• Lawrie then reprints in full all 38 of Cutcliffe's dressings because: "this intensely practical little book is now scarce and not easily obtainable" (Lawrie 1967 p31-33)
  • This problem has been rectified by the an outstanding piece of detective work by a team of enthusiasts led by Paul Gaskell.

    The text of Cutcliffe's book, and high quality photographs of John Shaner's collection of Cutcliffe's flies tied by Roger Woolley, are now available in a book published by Paul Gaskell (2019). This (the first of three) videos tells the story of the 'rediscovey' of Cutcliffe's System for using stiff-hackled wet flies on Devon rivers.

    Cutcliffe fly from video  Wet Fly Special: H.C. Cutcliffe Part 2

    Gaskell's (2019) book is a rich source of information on Cutcliffe's - surprisingly modern - approach to designing and fishing his flies. "Another major contribution he makes is to emphasise "impressionistic" flies over close-copy imitations - particularly in fast water. Again looking to "cutting edge" modern competition nymph patterns ... they are suggestive in size and shape of various types of trout food. At the same time, those patterns are never really "close copy". In fact, they often deliberately include features that are exaggerated or stylised so that they attract fish.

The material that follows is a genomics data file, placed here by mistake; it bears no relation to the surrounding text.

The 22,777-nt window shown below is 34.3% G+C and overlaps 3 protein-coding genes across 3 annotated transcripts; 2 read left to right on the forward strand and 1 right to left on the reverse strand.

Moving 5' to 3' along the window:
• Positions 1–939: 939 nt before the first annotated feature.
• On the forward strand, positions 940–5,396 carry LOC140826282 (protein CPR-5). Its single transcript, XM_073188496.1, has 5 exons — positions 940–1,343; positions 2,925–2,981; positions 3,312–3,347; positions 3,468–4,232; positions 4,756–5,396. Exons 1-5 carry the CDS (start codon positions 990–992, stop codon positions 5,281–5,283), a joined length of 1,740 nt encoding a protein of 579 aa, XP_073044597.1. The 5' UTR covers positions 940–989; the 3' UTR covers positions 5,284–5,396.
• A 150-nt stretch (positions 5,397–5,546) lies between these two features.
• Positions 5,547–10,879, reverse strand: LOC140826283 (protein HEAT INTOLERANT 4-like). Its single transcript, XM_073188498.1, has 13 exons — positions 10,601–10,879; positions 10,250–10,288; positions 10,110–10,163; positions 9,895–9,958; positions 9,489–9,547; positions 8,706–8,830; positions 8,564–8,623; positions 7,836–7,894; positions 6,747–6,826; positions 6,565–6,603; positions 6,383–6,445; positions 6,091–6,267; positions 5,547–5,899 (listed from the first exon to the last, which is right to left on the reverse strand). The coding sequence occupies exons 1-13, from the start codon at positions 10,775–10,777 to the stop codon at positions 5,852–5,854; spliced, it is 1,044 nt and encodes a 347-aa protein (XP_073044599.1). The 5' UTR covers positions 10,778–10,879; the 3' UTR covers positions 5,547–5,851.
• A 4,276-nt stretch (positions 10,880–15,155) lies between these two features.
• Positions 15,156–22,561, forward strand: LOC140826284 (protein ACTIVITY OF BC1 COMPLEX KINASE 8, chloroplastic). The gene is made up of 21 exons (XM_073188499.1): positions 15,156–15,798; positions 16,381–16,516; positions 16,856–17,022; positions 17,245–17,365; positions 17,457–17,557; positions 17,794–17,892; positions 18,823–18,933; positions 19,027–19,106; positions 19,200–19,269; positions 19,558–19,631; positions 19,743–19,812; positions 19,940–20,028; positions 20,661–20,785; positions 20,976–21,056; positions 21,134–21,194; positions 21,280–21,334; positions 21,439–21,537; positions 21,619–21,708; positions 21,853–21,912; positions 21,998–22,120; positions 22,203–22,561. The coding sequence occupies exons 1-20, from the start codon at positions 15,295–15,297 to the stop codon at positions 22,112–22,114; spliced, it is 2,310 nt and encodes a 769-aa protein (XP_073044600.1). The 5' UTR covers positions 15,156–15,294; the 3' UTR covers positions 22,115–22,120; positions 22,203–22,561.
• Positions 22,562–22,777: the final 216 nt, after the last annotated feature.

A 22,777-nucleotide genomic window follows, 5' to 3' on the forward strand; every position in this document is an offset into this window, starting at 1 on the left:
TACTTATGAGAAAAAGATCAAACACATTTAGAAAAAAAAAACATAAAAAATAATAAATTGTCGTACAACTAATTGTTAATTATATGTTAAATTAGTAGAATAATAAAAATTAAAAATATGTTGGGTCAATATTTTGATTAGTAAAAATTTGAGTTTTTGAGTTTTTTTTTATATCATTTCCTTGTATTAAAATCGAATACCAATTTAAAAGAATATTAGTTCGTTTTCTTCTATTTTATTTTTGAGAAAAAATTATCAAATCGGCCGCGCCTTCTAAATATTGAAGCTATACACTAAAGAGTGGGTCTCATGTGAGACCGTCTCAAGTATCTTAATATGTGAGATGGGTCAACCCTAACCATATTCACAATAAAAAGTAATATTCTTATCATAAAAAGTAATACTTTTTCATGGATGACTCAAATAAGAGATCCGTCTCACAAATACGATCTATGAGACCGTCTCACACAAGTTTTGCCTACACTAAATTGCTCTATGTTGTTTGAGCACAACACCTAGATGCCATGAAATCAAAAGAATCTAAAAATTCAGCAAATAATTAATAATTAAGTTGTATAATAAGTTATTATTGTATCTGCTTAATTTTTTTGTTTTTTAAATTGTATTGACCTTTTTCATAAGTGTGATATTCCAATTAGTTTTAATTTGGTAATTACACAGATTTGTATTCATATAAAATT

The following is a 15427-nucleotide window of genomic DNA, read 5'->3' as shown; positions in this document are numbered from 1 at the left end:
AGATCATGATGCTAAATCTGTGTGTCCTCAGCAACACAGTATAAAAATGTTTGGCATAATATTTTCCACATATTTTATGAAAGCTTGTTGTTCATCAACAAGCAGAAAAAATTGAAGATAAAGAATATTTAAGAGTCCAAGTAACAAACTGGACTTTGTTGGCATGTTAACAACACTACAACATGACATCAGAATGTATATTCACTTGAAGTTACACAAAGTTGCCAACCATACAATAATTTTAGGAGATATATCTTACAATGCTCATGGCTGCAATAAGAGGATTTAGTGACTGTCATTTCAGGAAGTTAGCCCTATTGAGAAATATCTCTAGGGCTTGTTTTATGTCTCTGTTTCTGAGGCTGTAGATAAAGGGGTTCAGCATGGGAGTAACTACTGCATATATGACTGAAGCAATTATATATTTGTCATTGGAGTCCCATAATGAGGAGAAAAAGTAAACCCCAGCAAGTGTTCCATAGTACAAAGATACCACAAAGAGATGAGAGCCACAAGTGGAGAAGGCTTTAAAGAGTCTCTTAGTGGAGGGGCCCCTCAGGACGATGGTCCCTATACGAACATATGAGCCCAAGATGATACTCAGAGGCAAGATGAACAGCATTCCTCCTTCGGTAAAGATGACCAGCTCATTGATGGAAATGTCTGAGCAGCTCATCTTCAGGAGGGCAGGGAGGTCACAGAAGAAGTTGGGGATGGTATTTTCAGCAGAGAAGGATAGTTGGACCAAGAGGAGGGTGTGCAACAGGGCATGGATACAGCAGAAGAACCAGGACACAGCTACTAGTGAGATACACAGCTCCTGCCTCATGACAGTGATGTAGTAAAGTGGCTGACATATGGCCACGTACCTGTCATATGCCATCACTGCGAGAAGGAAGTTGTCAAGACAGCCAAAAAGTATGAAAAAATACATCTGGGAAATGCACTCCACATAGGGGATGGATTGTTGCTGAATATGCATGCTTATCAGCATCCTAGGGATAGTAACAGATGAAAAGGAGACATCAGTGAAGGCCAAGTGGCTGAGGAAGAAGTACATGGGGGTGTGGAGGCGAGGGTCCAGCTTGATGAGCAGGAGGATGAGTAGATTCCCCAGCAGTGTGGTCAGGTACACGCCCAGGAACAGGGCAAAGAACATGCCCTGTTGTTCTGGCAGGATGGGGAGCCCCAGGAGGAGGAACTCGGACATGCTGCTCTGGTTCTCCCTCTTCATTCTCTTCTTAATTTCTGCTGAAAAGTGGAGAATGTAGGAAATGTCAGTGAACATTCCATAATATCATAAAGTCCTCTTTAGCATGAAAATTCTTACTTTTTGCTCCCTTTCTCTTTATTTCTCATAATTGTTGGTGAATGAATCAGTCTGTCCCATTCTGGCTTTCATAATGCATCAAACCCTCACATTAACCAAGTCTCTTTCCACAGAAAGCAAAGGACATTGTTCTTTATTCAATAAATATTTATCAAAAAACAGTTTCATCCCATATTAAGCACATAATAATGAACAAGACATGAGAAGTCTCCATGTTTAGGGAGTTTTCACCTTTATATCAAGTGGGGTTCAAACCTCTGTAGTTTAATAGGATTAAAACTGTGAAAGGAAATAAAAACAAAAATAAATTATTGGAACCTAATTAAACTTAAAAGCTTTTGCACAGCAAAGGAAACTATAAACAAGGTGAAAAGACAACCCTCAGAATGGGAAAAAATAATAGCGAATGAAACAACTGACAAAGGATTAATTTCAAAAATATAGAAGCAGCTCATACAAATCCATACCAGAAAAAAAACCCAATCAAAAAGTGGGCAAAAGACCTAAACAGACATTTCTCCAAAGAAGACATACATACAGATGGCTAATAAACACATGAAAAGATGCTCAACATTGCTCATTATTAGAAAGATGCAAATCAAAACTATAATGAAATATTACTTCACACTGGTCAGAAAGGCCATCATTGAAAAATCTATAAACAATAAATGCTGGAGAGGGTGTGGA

The fly shown here (No. 37 in Lawrie 1967) illustrates what Cutcliffe called 'conspicuity', and Gaskell terms 'anti-camouflage'. This is an unusual fly; the body consists of bright red worsted ribbed with gold twist. The majority (31 out of 38) of Cutcliffe's other flies were tied with dubbed fur bodies made from a wide range of mixed furs from commonplace Devon animals ranging from house rats to Red Ruby Devon cattle.